MONTAGNE: Because Sunni sheikhs in Anbar province had themselves been the victims of al-Qaida in Iraq. So at that point, there was this moment in time when we were on the same side as the sheikhs in Anbar province, the Sunni sheikhs.

KELLY: Exactly right. In fact, many times in the sheikh meetings - the sheikh-downs, as we used to call them - the first couple times I was there, to say to a sheikh, you know, the last time I was here, I was trying to kill you or capture you. And the sheikh looked at me and said, yes, my brother; the last time you were here, I was trying to kill you. But I asked him, why did you come over? And they, as you pointed out, Renee, talked about the fact that al-Qaida in Iraq had started to brutalize the people. But they also said, as often as we killed you or tried to kill you, you always came back at us. And we couldn't fight you rifle-to-rifle, man-to-man. So we knew we couldn't win. And the big turning point in their minds was when President Bush said, we are not withdrawing; we're going to surge. At that point, they realized we were not going to leave. And of course, once they started coming over, they were treated well. We gained their trust.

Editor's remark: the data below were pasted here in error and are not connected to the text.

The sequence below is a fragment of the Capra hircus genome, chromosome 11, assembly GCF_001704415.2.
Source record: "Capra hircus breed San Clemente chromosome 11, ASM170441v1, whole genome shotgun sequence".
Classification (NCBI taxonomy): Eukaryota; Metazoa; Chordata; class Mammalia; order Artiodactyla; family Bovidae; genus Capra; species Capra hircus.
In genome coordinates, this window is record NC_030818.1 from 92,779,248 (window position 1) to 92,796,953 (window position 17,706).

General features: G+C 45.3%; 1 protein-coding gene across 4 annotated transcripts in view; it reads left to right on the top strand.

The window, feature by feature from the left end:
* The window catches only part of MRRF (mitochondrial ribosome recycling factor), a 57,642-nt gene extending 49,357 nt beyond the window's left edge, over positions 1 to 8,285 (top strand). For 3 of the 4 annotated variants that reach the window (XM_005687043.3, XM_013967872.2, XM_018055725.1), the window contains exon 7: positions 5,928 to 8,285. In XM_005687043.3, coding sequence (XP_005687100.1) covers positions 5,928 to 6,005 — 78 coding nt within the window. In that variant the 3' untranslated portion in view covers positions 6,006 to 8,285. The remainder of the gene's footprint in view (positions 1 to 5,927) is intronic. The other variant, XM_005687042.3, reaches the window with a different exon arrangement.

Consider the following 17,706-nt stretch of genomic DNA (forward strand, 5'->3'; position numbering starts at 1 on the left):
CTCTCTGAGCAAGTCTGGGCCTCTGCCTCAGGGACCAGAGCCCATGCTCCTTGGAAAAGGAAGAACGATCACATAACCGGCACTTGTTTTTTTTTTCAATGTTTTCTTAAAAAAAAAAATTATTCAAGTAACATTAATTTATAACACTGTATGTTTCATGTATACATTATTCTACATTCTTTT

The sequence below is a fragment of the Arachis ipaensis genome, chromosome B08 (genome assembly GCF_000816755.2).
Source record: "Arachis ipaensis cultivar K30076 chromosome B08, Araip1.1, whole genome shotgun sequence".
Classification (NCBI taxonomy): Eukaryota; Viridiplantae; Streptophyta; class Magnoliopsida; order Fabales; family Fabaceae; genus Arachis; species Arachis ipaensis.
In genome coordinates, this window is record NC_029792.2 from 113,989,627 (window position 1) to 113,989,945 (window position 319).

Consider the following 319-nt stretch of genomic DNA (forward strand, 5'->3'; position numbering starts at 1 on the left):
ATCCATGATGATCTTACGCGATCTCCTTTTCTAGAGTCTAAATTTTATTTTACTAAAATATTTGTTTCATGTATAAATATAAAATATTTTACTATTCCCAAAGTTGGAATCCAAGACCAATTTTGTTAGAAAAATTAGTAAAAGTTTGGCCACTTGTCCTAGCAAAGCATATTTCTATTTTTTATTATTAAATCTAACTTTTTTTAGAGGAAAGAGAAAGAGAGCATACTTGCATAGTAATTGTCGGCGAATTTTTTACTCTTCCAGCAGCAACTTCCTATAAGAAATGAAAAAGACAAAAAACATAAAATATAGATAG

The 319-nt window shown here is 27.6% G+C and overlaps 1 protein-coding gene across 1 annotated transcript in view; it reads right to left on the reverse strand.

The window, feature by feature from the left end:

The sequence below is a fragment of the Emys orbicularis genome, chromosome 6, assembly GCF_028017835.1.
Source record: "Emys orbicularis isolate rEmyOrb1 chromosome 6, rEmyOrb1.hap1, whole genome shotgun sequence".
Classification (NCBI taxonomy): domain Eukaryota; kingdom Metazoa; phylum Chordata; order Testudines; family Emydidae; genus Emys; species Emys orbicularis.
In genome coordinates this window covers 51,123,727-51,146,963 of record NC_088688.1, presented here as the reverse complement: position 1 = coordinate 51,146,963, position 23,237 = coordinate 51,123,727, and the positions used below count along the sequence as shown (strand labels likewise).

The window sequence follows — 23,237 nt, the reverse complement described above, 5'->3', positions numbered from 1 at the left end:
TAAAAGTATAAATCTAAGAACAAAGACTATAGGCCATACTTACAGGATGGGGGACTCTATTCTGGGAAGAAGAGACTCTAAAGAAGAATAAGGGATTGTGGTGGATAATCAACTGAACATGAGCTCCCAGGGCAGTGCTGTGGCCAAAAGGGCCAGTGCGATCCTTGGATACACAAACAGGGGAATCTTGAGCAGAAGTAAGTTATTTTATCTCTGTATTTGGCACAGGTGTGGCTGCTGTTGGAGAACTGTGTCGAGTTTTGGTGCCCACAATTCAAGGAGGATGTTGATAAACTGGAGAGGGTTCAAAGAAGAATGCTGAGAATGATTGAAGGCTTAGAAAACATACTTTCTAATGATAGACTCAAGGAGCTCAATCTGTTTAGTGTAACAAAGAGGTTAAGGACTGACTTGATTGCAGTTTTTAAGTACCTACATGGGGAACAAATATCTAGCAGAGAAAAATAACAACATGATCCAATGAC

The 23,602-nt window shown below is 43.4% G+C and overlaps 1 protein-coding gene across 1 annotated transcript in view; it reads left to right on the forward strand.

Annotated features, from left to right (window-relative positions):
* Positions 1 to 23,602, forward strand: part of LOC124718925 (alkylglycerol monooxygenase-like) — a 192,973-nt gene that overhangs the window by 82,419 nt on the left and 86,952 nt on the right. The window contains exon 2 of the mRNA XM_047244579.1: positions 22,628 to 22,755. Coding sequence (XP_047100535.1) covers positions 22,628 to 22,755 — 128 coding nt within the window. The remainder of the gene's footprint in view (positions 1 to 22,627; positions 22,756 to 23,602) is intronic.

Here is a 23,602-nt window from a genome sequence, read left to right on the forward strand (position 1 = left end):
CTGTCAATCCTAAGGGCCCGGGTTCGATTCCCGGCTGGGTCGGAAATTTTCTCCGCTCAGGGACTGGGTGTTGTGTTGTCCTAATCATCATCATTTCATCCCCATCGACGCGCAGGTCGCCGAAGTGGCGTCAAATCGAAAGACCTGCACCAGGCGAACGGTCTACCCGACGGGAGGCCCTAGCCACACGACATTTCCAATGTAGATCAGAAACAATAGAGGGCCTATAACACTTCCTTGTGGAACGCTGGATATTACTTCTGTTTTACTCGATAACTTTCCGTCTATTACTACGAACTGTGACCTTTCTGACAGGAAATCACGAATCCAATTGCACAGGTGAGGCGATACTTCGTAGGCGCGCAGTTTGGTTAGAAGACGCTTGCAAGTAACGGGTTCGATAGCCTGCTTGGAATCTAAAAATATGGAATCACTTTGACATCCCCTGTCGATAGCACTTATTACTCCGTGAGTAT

MONTAGNE: And that would be about 2009. And I'm wondering, given that al-Qaida in Iraq has turned into what is now known as the Islamic State, where are those sheikhs now?

KELLY: It's my understanding, much like when al-Qaida in Iraq - kind of back in the old days - much as they started to brutalize or tried to exert their brand of corrupted Islamic view of life... When I said it's corrupted, the vast majority of Muslims are wonderful people, whether they live here in the United States or overseas. But anyways, it's my understanding they go into their enclaves and just protect themselves. I do not believe that the Sunni tribes have gone over to the Islamic State.

MONTAGNE: You have been seeing this in its early stages. Does ISIS feel to you like something new?